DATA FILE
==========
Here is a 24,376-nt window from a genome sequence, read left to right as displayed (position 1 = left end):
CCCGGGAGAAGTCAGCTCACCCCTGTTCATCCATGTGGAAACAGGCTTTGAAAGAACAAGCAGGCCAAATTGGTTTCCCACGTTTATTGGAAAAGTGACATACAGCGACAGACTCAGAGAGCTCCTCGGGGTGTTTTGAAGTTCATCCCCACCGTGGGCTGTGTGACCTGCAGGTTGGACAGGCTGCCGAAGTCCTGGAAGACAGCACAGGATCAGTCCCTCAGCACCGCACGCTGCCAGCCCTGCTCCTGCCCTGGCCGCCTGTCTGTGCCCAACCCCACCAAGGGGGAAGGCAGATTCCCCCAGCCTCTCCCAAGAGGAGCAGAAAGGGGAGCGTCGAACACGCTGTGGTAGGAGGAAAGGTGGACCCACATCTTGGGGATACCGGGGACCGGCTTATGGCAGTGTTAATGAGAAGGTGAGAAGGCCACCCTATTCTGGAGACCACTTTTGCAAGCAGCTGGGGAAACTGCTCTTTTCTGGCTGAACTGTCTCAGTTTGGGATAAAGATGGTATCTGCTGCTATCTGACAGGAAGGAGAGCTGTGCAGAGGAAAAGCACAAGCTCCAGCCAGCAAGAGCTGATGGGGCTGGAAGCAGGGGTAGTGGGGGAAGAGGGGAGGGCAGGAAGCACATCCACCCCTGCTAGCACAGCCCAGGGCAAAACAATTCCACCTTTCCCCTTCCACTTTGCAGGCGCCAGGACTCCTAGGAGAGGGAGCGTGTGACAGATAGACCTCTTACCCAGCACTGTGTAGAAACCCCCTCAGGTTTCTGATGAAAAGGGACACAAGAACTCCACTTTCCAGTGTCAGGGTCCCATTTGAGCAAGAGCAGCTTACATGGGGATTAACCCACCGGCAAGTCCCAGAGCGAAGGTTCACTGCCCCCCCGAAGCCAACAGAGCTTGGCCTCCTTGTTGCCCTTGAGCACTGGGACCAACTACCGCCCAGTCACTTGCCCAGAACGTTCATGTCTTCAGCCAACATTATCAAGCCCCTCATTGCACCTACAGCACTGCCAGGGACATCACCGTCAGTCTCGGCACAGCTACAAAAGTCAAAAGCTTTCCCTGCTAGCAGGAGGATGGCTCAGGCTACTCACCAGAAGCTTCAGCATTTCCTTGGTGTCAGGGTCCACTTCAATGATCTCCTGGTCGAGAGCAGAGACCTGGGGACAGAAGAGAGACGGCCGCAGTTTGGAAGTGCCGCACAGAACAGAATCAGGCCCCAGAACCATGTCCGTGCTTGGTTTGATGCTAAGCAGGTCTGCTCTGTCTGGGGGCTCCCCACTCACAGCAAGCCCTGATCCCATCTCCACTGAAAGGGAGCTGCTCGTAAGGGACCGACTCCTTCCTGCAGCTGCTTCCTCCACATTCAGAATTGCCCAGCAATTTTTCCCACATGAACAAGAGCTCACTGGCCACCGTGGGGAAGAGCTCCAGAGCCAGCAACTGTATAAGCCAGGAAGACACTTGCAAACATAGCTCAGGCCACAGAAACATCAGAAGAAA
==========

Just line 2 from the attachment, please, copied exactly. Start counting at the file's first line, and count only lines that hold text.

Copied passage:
CCCGGGAGAAGTCAGCTCACCCCTGTTCATCCATGTGGAAACAGGCTTTGAAAGAACAAGCAGGCCAAATTGGTTTCCCACGTTTATTGGAAAAGTGACATACAGCGACAGACTCAGAGAGCTCCTCGGGGTGTTTTGAAGTTCATCCCCACCGTGGGCTGTGTGACCTGCAGGTTGGACAGGCTGCCGAAGTCCTGGAAGACAGCACAGGATCAGTCCCTCAGCACCGCACGCTGCCAGCCCTGCTCCTGCCCTGGCCGCCTGTCTGTGCCCAACCCCACCAAGGGGGAAGGCAGATTCCCCCAGCCTCTCCCAAGAGGAGCAGAAAGGGGAGCGTCGAACACGCTGTGGTAGGAGGAAAGGTGGACCCACATCTTGGGGATACCGGGGACCGGCTTATGGCAGTGTTAATGAGAAGGTGAGAAGGCCACCCTATTCTGGAGACCACTTTTGCAAGCAGCTGGGGAAACTGCTCTTTTCTGGCTGAACTGTCTCAGTTTGGGATAAAGATGGTATCTGCTGCTATCTGACAGGAAGGAGAGCTGTGCAGAGGAAAAGCACAAGCTCCAGCCAGCAAGAGCTGATGGGGCTGGAAGCAGGGGTAGTGGGGGAAGAGGGGAGGGCAGGAAGCACATCCACCCCTGCTAGCACAGCCCAGGGCAAAACAATTCCACCTTTCCCCTTCCACTTTGCAGGCGCCAGGACTCCTAGGAGAGGGAGCGTGTGACAGATAGACCTCTTACCCAGCACTGTGTAGAAACCCCCTCAGGTTTCTGATGAAAAGGGACACAAGAACTCCACTTTCCAGTGTCAGGGTCCCATTTGAGCAAGAGCAGCTTACATGGGGATTAACCCACCGGCAAGTCCCAGAGCGAAGGTTCACTGCCCCCCCGAAGCCAACAGAGCTTGGCCTCCTTGTTGCCCTTGAGCACTGGGACCAACTACCGCCCAGTCACTTGCCCAGAACGTTCATGTCTTCAGCCAACATTATCAAGCCCCTCATTGCACCTACAGCACTGCCAGGGACATCACCGTCAGTCTCGGCACAGCTACAAAAGTCAAAAGCTTTCCCTGCTAGCAGGAGGATGGCTCAGGCTACTCACCAGAAGCTTCAGCATTTCCTTGGTGTCAGGGTCCACTTCAATGATCTCCTGGTCGAGAGCAGAGACCTGGGGACAGAAGAGAGACGGCCGCAGTTTGGAAGTGCCGCACAGAACAGAATCAGGCCCCAGAACCATGTCCGTGCTTGGTTTGATGCTAAGCAGGTCTGCTCTGTCTGGGGGCTCCCCACTCACAGCAAGCCCTGATCCCATCTCCACTGAAAGGGAGCTGCTCGTAAGGGACCGACTCCTTCCTGCAGCTGCTTCCTCCACATTCAGAATTGCCCAGCAATTTTTCCCACATGAACAAGAGCTCACTGGCCACCGTGGGGAAGAGCTCCAGAGCCAGCAACTGTATAAGCCAGGAAGACACTTGCAAACATAGCTCAGGCCACAGAAACATCAGAAGAAA